Country report on social relations, individual attitudes and migrant integration experiences – Germany

This report looks at social relations, individual attitudes and migrant integration experiences in small and medium-sized towns and rural areas (SMsTRA) in Germany. Drawing on participant observations, interviews with post-2014 migrants, and focus group discussions with long-term residents in six case study localities, integration of post-20014 migrants is analysed as a whole of community process along four dimensions: (i) spatial, (ii) social, (iii) ideational and political as well as (iv) governance-related factors.

The report finds that a considerable share of the interviewed post-2014 migrants see SMsTRAs as good places to live, in case private housing and work can be found. SMsTRAs are valued for their dense civil society network of support, calm atmosphere after exhausting years of flight, and, for families, as safe places for children to grow up.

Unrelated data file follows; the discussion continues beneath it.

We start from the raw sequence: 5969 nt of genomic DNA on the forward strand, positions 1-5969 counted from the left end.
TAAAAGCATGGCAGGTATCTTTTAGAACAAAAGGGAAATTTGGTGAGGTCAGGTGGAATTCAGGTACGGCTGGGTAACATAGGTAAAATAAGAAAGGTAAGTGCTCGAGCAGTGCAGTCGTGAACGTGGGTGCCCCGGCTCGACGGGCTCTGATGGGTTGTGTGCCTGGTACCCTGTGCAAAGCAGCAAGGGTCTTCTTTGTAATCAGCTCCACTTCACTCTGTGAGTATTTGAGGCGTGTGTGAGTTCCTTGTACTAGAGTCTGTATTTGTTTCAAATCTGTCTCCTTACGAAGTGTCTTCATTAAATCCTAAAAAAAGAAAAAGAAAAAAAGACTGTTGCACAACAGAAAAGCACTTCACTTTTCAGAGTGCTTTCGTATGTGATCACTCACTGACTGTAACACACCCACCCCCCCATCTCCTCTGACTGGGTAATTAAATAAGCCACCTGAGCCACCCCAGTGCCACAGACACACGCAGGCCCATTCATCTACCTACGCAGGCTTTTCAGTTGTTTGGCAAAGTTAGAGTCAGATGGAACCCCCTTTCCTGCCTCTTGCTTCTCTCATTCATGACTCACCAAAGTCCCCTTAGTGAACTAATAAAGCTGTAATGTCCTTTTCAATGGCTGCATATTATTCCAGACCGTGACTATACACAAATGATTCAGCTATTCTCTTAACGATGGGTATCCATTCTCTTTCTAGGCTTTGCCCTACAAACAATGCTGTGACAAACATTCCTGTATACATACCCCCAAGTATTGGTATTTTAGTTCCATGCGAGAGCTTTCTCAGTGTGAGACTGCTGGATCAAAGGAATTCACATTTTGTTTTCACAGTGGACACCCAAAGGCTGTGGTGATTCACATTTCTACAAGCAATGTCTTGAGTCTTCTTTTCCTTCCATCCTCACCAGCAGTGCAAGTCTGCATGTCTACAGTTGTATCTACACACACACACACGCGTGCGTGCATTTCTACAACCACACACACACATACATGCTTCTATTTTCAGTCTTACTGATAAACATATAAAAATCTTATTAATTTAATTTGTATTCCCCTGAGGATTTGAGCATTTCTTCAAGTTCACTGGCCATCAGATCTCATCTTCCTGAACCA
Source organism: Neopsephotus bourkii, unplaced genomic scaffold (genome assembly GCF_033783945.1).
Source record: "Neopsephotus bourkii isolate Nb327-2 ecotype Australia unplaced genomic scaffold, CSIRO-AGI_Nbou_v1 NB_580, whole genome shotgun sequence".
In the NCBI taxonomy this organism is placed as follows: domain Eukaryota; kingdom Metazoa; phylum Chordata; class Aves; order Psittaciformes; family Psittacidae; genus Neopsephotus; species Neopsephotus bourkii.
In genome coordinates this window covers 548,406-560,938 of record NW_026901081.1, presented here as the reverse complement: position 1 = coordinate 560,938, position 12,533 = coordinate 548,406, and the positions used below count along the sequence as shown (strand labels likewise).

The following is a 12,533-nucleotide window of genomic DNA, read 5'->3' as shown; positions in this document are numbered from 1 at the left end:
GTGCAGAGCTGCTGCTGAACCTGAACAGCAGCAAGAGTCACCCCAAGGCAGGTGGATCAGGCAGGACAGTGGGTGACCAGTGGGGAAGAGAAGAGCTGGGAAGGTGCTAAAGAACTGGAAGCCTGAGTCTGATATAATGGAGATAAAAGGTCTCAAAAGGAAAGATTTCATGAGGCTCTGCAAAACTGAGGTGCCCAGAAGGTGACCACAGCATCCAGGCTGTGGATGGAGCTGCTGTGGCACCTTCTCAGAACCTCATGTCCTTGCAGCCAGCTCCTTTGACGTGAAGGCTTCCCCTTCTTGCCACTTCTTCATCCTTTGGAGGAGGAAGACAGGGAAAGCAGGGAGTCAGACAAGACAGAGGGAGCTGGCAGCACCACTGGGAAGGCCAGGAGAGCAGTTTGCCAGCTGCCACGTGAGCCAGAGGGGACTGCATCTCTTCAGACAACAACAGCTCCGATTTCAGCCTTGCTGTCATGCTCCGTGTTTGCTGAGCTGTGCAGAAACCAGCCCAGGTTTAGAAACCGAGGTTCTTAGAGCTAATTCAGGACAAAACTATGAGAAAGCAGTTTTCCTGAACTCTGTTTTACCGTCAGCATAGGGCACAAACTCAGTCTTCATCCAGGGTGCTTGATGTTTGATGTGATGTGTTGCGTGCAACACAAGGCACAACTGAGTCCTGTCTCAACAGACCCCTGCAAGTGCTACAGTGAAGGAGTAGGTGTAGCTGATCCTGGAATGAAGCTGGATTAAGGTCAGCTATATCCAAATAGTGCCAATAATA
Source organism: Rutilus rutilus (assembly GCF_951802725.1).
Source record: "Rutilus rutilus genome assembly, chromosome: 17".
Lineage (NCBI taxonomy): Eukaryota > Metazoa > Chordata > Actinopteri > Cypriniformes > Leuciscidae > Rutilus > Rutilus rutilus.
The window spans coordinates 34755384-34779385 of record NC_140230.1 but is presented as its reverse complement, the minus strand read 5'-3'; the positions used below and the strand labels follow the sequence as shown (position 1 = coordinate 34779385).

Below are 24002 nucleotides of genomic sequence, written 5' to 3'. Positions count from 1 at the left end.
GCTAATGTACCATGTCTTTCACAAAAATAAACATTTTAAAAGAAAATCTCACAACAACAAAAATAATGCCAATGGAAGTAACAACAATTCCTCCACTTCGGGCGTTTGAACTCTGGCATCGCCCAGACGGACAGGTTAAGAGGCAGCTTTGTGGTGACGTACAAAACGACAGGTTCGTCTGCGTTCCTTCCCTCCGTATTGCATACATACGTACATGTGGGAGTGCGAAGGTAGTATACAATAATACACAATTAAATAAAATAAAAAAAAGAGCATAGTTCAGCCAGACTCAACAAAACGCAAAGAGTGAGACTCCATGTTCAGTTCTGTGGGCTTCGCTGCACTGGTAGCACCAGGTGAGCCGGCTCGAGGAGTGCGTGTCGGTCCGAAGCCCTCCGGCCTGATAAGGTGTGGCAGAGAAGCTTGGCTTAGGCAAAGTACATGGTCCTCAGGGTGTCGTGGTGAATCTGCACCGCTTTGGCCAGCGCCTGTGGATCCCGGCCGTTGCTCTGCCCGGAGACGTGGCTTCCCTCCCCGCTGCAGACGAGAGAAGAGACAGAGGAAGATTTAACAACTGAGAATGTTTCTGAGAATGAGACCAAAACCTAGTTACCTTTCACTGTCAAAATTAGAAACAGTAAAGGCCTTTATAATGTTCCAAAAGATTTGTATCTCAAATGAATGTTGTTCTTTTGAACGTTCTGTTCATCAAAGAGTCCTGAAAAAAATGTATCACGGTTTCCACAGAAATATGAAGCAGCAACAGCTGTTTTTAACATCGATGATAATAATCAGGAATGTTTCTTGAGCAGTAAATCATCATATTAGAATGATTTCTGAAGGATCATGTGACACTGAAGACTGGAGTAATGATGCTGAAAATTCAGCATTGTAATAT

The report identifies the following decisive factors for community-making: Firstly, spatial structures of small and medium-sized towns and rural areas matter: On a greater scale in terms of residential segregation and accessibility of services as well as on the micro-scale regarding the availability and quality of places of encounter in neighbourhoods. Findings suggest, secondly, that social encounter and contact between adult locals and post-2014 migrants rarely happen by accident in public spaces but require moderated places of encounter or places embedded in social structures, such as volunteering or the workplace. Thus, it remains a challenge how to establish contact with “the silent majority of the population” who neither openly oppose migrants nor engage in pro-migrant activities. Thirdly, the research shows that granting a certain legal status and thereto related (hindered) access to rights such as language classes or access to the labour market as well as the possibility to build up a future or live on hold, significantly impacts if post-2014 migrants feel part of the local community or not. Fourth, the report shows that the COVID-pandemic was a backlash for local community building as people were drawing back in their private sphere. The pandemic has resulted in a loss of social contact between post-2014 migrants and long-term residents.

Lastly, the report considers how the arrival of refugees from Ukraine is perceived by long-term residents and post-2014 migrants and how this impacts local community-making processes.  

Authors: Friedrike Enßle-Reinhardt, Hanne Schneider and Birgit Glorius
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